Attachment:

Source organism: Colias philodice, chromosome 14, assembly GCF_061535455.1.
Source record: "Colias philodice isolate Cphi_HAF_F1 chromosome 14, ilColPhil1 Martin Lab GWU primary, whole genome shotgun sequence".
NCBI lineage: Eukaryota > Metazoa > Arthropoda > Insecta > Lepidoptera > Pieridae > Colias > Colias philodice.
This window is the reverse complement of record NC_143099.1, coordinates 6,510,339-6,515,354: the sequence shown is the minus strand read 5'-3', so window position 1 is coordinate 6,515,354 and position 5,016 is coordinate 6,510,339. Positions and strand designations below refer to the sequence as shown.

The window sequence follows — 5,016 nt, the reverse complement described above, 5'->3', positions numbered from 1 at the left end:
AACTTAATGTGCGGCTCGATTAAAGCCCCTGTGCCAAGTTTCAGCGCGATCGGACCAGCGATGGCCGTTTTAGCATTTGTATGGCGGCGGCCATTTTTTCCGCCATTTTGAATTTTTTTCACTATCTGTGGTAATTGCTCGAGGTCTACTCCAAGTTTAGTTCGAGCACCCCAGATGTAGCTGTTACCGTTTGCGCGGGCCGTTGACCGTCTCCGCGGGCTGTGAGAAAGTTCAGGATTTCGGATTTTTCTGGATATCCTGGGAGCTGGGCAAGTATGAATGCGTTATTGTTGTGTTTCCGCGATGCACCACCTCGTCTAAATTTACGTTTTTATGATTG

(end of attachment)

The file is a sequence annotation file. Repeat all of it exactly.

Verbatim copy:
Source organism: Colias philodice, chromosome 14, assembly GCF_061535455.1.
Source record: "Colias philodice isolate Cphi_HAF_F1 chromosome 14, ilColPhil1 Martin Lab GWU primary, whole genome shotgun sequence".
NCBI lineage: Eukaryota > Metazoa > Arthropoda > Insecta > Lepidoptera > Pieridae > Colias > Colias philodice.
This window is the reverse complement of record NC_143099.1, coordinates 6,510,339-6,515,354: the sequence shown is the minus strand read 5'-3', so window position 1 is coordinate 6,515,354 and position 5,016 is coordinate 6,510,339. Positions and strand designations below refer to the sequence as shown.

The window sequence follows — 5,016 nt, the reverse complement described above, 5'->3', positions numbered from 1 at the left end:
AACTTAATGTGCGGCTCGATTAAAGCCCCTGTGCCAAGTTTCAGCGCGATCGGACCAGCGATGGCCGTTTTAGCATTTGTATGGCGGCGGCCATTTTTTCCGCCATTTTGAATTTTTTTCACTATCTGTGGTAATTGCTCGAGGTCTACTCCAAGTTTAGTTCGAGCACCCCAGATGTAGCTGTTACCGTTTGCGCGGGCCGTTGACCGTCTCCGCGGGCTGTGAGAAAGTTCAGGATTTCGGATTTTTCTGGATATCCTGGGAGCTGGGCAAGTATGAATGCGTTATTGTTGTGTTTCCGCGATGCACCACCTCGTCTAAATTTACGTTTTTATGATTG